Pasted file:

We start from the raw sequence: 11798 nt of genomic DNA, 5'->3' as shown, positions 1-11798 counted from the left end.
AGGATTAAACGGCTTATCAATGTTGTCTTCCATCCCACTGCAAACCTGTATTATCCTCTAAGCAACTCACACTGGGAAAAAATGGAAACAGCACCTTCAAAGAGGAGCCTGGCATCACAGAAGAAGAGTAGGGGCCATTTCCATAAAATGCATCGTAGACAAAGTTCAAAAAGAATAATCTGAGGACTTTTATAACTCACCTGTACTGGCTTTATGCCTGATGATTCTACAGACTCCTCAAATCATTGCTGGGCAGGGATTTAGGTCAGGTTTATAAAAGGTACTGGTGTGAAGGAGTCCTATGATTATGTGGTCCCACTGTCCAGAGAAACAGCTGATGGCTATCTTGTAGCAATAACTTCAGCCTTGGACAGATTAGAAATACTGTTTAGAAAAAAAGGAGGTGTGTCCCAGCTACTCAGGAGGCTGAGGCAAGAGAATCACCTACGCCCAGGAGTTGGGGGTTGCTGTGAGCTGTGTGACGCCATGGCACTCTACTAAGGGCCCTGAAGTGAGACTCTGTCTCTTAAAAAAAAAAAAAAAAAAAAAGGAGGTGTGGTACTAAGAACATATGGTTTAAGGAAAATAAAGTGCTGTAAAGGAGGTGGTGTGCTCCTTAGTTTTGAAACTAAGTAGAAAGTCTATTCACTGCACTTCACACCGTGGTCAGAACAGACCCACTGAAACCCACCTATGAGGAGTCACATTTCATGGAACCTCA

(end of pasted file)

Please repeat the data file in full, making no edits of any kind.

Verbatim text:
We start from the raw sequence: 11798 nt of genomic DNA, 5'->3' as shown, positions 1-11798 counted from the left end.
AGGATTAAACGGCTTATCAATGTTGTCTTCCATCCCACTGCAAACCTGTATTATCCTCTAAGCAACTCACACTGGGAAAAAATGGAAACAGCACCTTCAAAGAGGAGCCTGGCATCACAGAAGAAGAGTAGGGGCCATTTCCATAAAATGCATCGTAGACAAAGTTCAAAAAGAATAATCTGAGGACTTTTATAACTCACCTGTACTGGCTTTATGCCTGATGATTCTACAGACTCCTCAAATCATTGCTGGGCAGGGATTTAGGTCAGGTTTATAAAAGGTACTGGTGTGAAGGAGTCCTATGATTATGTGGTCCCACTGTCCAGAGAAACAGCTGATGGCTATCTTGTAGCAATAACTTCAGCCTTGGACAGATTAGAAATACTGTTTAGAAAAAAAGGAGGTGTGTCCCAGCTACTCAGGAGGCTGAGGCAAGAGAATCACCTACGCCCAGGAGTTGGGGGTTGCTGTGAGCTGTGTGACGCCATGGCACTCTACTAAGGGCCCTGAAGTGAGACTCTGTCTCTTAAAAAAAAAAAAAAAAAAAAAGGAGGTGTGGTACTAAGAACATATGGTTTAAGGAAAATAAAGTGCTGTAAAGGAGGTGGTGTGCTCCTTAGTTTTGAAACTAAGTAGAAAGTCTATTCACTGCACTTCACACCGTGGTCAGAACAGACCCACTGAAACCCACCTATGAGGAGTCACATTTCATGGAACCTCA